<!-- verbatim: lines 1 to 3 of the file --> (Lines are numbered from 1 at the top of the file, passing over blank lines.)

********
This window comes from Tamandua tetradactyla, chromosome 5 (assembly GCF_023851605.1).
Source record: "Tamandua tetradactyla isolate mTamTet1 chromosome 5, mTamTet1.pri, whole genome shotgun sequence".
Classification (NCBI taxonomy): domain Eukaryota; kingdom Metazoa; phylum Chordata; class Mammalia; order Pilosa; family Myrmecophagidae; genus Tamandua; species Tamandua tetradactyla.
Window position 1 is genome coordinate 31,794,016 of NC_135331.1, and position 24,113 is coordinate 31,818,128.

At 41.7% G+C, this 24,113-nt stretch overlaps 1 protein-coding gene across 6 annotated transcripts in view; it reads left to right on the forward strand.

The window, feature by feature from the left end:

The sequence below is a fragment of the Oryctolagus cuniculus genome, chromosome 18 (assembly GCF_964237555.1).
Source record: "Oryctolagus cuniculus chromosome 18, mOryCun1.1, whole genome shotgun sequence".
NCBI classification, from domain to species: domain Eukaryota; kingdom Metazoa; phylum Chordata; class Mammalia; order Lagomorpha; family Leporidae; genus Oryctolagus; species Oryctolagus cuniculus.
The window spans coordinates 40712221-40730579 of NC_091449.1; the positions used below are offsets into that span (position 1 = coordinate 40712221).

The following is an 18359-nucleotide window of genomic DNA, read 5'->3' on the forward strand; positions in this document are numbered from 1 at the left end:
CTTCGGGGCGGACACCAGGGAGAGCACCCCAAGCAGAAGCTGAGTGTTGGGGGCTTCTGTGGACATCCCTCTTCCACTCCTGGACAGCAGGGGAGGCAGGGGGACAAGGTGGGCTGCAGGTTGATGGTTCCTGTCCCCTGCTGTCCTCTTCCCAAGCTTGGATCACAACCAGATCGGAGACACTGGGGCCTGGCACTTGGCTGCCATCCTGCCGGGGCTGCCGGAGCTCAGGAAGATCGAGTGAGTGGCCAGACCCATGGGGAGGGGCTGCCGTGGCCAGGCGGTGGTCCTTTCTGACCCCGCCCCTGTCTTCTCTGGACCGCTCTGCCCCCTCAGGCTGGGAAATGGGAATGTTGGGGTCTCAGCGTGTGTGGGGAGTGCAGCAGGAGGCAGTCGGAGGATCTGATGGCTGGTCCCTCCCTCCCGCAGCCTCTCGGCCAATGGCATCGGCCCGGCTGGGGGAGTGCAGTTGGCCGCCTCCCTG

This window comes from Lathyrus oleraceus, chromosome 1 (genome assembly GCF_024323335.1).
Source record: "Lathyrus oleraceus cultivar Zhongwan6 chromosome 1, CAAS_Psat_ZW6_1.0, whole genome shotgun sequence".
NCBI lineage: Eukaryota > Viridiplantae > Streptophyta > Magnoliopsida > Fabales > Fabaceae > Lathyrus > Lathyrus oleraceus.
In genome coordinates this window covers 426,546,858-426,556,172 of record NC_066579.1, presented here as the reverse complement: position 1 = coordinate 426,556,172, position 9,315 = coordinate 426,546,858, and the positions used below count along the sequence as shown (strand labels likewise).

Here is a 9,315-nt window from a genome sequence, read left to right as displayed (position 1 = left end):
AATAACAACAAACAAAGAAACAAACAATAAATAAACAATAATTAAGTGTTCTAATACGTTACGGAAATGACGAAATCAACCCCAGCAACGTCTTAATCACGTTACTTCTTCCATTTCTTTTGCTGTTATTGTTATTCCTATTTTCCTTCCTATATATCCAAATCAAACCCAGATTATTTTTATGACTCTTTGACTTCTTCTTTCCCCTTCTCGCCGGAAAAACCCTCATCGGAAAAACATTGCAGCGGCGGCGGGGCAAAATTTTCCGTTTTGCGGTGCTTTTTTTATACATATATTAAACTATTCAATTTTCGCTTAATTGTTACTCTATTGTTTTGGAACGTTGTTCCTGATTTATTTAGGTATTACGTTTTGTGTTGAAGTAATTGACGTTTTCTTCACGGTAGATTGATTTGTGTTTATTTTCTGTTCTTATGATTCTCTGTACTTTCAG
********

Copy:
This window comes from Tamandua tetradactyla, chromosome 5 (assembly GCF_023851605.1).
Source record: "Tamandua tetradactyla isolate mTamTet1 chromosome 5, mTamTet1.pri, whole genome shotgun sequence".
Classification (NCBI taxonomy): domain Eukaryota; kingdom Metazoa; phylum Chordata; class Mammalia; order Pilosa; family Myrmecophagidae; genus Tamandua; species Tamandua tetradactyla.